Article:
BC Transport Minister won't rule out road tolls for TransLink

Item date: 
March 14, 2012
Item context: 

For inspiration, Transport Futures spends much of our time watching what is happening internationally on the mobility pricing front. Here at home, BC's TransLink is the organization that has moved the furthest ahead -- the article below quotes Transport Futures 2010 speaker, Mayor Peter Fassbender of the City of Langley.


Transportation Minister Blair Lekstrom isn't ruling out an eventual policy change allowing tolls on existing roads and bridges – if Metro Vancouver mayors demanded it and the public supported it.

While the minister maintained in an interview no change in the provincial tolling policy is under consideration now or in the near future, he does not close the door entirely.

"The Mayors Council and TransLink would have to do a massive amount of public dialogue and engagement," Lekstrom cautioned, adding the mayors have the prerogative to explore and propose road pricing, among other potential new sources, to fund future transit expansion.

"At any level of government, it doesn't matter how good your idea is, if you do not get public buy in, it's probably not that good an idea," he said, referring to the province's disastrous imposition of the harmonized sales tax.

Area mayors have increasingly argued in favour of road pricing – possibly with tolls on major roads as well as bridges so motorists pay fairly to make any lengthy drive in the region...

While road pricing may be a contender for long-range funding to help finance new rapid transit lines, TransLink also needs a short-term cash infusion of $30 million a year starting next year or else a $23 property tax hike will kick in.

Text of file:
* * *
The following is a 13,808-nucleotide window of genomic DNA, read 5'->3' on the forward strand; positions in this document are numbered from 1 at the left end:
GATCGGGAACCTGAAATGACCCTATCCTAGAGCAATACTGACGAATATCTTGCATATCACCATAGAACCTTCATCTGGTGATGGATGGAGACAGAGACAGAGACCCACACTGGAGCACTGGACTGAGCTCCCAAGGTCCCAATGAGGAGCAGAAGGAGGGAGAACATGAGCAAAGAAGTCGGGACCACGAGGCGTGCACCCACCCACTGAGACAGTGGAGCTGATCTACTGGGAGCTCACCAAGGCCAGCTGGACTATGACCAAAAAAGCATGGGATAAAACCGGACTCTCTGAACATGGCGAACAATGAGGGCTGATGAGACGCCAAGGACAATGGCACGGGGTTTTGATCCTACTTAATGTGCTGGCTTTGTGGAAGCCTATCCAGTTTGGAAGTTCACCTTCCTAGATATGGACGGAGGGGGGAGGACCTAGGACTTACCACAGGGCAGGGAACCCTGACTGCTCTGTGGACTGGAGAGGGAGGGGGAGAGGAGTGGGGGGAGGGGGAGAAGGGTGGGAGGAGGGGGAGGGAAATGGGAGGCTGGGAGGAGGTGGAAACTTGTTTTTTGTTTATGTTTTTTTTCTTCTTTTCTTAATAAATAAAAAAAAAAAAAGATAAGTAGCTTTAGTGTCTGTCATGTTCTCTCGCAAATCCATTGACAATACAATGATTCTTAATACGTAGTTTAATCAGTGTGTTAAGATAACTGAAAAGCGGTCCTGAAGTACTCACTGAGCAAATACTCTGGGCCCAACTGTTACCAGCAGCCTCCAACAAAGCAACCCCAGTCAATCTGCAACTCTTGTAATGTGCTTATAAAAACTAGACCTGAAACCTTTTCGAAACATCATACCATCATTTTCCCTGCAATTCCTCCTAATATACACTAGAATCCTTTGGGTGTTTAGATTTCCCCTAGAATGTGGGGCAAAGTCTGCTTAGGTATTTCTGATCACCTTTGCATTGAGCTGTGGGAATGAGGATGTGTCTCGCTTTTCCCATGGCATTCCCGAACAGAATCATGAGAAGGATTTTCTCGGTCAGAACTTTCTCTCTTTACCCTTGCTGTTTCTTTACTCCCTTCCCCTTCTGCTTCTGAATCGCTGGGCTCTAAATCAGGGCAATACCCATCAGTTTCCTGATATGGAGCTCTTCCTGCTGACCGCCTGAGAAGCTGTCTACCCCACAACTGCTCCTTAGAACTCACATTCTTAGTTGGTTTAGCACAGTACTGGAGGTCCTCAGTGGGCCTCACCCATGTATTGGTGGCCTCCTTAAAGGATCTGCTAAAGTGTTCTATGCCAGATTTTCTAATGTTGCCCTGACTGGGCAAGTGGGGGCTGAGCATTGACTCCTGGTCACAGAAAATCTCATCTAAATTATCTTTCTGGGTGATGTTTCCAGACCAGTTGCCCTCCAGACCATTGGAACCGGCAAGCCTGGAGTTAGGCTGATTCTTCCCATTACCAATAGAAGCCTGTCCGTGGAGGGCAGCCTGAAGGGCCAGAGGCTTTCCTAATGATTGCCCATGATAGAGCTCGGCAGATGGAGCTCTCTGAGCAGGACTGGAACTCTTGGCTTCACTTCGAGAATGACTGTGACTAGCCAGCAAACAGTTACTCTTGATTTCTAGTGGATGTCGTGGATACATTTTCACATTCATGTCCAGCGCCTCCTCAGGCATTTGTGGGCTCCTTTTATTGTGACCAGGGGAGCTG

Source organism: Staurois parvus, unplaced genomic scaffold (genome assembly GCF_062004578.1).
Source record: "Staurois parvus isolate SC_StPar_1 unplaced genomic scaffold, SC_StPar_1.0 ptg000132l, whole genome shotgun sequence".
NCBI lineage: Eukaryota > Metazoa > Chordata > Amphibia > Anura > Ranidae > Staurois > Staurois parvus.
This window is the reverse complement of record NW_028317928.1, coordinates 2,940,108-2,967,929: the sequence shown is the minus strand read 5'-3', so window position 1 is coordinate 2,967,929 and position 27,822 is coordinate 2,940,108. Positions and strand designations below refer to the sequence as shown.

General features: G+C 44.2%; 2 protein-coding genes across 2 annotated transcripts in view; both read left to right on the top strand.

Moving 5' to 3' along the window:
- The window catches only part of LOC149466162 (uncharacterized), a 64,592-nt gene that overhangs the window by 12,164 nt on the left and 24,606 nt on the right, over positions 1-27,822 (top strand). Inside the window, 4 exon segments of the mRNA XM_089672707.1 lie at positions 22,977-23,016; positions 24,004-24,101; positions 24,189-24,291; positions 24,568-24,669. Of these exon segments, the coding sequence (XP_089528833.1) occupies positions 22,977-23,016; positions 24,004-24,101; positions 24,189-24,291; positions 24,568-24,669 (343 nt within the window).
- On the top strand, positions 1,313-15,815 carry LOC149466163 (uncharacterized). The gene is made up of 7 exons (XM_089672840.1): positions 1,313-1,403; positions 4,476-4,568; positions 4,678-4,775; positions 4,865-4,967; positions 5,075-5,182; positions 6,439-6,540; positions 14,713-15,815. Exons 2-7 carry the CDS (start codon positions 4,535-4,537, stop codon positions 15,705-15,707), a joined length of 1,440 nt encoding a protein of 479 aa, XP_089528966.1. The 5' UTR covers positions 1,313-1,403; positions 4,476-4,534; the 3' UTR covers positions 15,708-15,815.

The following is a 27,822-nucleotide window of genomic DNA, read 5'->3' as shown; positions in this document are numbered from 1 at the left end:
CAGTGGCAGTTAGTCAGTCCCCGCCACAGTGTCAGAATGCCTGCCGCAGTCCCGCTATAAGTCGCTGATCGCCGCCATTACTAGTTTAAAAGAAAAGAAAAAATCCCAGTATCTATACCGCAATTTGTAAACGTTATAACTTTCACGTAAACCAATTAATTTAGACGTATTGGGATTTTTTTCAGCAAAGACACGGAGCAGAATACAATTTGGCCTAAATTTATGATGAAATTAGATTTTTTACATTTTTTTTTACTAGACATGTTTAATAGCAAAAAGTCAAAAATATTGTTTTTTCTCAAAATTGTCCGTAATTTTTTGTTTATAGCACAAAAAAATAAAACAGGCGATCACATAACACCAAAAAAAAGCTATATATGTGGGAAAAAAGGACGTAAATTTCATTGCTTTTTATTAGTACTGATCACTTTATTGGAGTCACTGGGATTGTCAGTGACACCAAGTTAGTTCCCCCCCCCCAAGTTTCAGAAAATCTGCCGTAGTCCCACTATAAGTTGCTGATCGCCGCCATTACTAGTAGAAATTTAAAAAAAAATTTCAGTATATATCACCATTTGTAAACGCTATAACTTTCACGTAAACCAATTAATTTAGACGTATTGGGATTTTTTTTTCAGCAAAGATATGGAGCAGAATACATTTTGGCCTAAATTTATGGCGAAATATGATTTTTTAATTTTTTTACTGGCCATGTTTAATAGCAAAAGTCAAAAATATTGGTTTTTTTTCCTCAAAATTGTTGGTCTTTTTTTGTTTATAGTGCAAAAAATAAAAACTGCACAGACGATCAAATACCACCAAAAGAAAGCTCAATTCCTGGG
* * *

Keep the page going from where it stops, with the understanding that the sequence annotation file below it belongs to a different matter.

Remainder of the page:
As a result, mayors expect to unveil their request to the province for new short-term funding tools on Monday to avoid the property tax hike, which mayors agreed to as a backup mechanism last year in order to secure a start to construction of the long-delayed Evergreen Line.

Langley City Mayor Peter Fassbender, the vice-chair of the mayors council, wouldn't disclose the proposed sources.

But options reportedly under discussion that can be in place by 2013 include an annual vehicle levy, further hikes in the gas tax (which climbs two cents on April 1), a new regional carbon tax or raising the parking sales tax.

Fassbender said the mayors will ask the province to pass legislation this spring enabling multiple new funding tools, leaving the mayors to decide later this year exactly which one to use to plug the $30 million gap.

"The mayors remain steadfast that we don't want that property tax to kick in," he said.

TransLink is already authorized to create a vehicle levy, but the province would still have to pass legislation requiring ICBC to collect it.

TransLink has previously estimated a vehicle levy, called a Transportation Improvement Fee, of $15 to $55 per vehicle – varying based on fuel efficiency or possibly different criteria – could generate $39 million a year.

The mayors council has also pressed for a performance audit of TransLink so taxpayers are assured there's no more waste to be carved out of the transportation authority before new or higher taxes are imposed.

Lekstrom said an audit makes sense to him and added he does not believe taxpayers would want the province to even enable new funding sources before one is done.

TransLink Commissioner Martin Crilly is to report by April 13 on whether TransLink is justified in seeking a 12.5 per cent fare hike next year.

Fassbender said Crilly's findings on TransLink's efficiency may provide enough confidence to proceed ahead of a more comprehensive audit.

As for the topic of road pricing, Fassbender said the mayors understand it would be a long process.

"We recognize that's current government policy," he said. "What we're saying is let's sit down and look at everything for the long term."

He noted TransLink is currently allowed to raise its property tax by three per cent every year.